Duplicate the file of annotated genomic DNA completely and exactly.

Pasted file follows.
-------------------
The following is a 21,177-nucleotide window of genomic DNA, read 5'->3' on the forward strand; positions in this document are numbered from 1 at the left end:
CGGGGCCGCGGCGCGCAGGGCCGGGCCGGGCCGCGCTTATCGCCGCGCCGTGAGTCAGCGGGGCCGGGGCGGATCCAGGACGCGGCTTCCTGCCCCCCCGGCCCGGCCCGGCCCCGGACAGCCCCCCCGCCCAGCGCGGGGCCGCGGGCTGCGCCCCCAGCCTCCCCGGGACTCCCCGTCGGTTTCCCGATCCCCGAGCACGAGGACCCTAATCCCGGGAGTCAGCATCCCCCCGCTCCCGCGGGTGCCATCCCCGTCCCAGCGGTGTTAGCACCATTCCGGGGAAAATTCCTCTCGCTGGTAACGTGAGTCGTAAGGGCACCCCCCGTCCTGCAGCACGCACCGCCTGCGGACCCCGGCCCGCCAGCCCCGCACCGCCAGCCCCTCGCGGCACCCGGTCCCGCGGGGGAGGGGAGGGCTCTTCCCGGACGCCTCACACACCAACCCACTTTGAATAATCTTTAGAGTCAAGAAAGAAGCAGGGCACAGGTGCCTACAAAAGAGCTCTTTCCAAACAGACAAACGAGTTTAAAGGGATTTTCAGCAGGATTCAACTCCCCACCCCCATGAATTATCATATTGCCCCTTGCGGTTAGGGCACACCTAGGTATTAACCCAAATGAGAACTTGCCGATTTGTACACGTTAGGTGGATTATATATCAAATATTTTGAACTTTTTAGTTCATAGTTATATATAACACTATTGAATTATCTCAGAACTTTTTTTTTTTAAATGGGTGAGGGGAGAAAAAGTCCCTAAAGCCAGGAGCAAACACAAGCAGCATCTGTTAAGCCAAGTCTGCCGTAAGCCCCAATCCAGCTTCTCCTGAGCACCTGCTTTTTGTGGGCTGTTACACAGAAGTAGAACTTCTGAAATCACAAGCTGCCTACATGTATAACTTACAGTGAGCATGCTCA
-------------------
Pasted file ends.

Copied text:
The following is a 21,177-nucleotide window of genomic DNA, read 5'->3' on the forward strand; positions in this document are numbered from 1 at the left end:
CGGGGCCGCGGCGCGCAGGGCCGGGCCGGGCCGCGCTTATCGCCGCGCCGTGAGTCAGCGGGGCCGGGGCGGATCCAGGACGCGGCTTCCTGCCCCCCCGGCCCGGCCCGGCCCCGGACAGCCCCCCCGCCCAGCGCGGGGCCGCGGGCTGCGCCCCCAGCCTCCCCGGGACTCCCCGTCGGTTTCCCGATCCCCGAGCACGAGGACCCTAATCCCGGGAGTCAGCATCCCCCCGCTCCCGCGGGTGCCATCCCCGTCCCAGCGGTGTTAGCACCATTCCGGGGAAAATTCCTCTCGCTGGTAACGTGAGTCGTAAGGGCACCCCCCGTCCTGCAGCACGCACCGCCTGCGGACCCCGGCCCGCCAGCCCCGCACCGCCAGCCCCTCGCGGCACCCGGTCCCGCGGGGGAGGGGAGGGCTCTTCCCGGACGCCTCACACACCAACCCACTTTGAATAATCTTTAGAGTCAAGAAAGAAGCAGGGCACAGGTGCCTACAAAAGAGCTCTTTCCAAACAGACAAACGAGTTTAAAGGGATTTTCAGCAGGATTCAACTCCCCACCCCCATGAATTATCATATTGCCCCTTGCGGTTAGGGCACACCTAGGTATTAACCCAAATGAGAACTTGCCGATTTGTACACGTTAGGTGGATTATATATCAAATATTTTGAACTTTTTAGTTCATAGTTATATATAACACTATTGAATTATCTCAGAACTTTTTTTTTTTAAATGGGTGAGGGGAGAAAAAGTCCCTAAAGCCAGGAGCAAACACAAGCAGCATCTGTTAAGCCAAGTCTGCCGTAAGCCCCAATCCAGCTTCTCCTGAGCACCTGCTTTTTGTGGGCTGTTACACAGAAGTAGAACTTCTGAAATCACAAGCTGCCTACATGTATAACTTACAGTGAGCATGCTCA